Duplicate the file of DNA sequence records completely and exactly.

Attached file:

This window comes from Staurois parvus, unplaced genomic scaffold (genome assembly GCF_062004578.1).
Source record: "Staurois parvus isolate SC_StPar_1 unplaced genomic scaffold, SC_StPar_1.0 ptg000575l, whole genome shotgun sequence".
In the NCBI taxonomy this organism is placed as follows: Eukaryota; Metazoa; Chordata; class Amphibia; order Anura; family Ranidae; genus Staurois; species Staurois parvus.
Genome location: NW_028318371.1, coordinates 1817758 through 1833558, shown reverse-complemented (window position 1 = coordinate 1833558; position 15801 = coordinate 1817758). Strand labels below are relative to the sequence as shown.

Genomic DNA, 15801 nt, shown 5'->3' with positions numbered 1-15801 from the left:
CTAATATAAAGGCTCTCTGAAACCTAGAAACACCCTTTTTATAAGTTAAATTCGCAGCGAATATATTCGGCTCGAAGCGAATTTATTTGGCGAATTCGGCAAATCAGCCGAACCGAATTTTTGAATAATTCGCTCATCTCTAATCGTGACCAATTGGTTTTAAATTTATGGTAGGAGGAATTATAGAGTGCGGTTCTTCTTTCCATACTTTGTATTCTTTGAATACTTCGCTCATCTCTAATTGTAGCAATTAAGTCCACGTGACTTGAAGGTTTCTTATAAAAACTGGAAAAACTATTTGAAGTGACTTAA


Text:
This window comes from Staurois parvus, unplaced genomic scaffold (genome assembly GCF_062004578.1).
Source record: "Staurois parvus isolate SC_StPar_1 unplaced genomic scaffold, SC_StPar_1.0 ptg000575l, whole genome shotgun sequence".
In the NCBI taxonomy this organism is placed as follows: Eukaryota; Metazoa; Chordata; class Amphibia; order Anura; family Ranidae; genus Staurois; species Staurois parvus.
Genome location: NW_028318371.1, coordinates 1817758 through 1833558, shown reverse-complemented (window position 1 = coordinate 1833558; position 15801 = coordinate 1817758). Strand labels below are relative to the sequence as shown.

Genomic DNA, 15801 nt, shown 5'->3' with positions numbered 1-15801 from the left:
CTAATATAAAGGCTCTCTGAAACCTAGAAACACCCTTTTTATAAGTTAAATTCGCAGCGAATATATTCGGCTCGAAGCGAATTTATTTGGCGAATTCGGCAAATCAGCCGAACCGAATTTTTGAATAATTCGCTCATCTCTAATCGTGACCAATTGGTTTTAAATTTATGGTAGGAGGAATTATAGAGTGCGGTTCTTCTTTCCATACTTTGTATTCTTTGAATACTTCGCTCATCTCTAATTGTAGCAATTAAGTCCACGTGACTTGAAGGTTTCTTATAAAAACTGGAAAAACTATTTGAAGTGACTTAA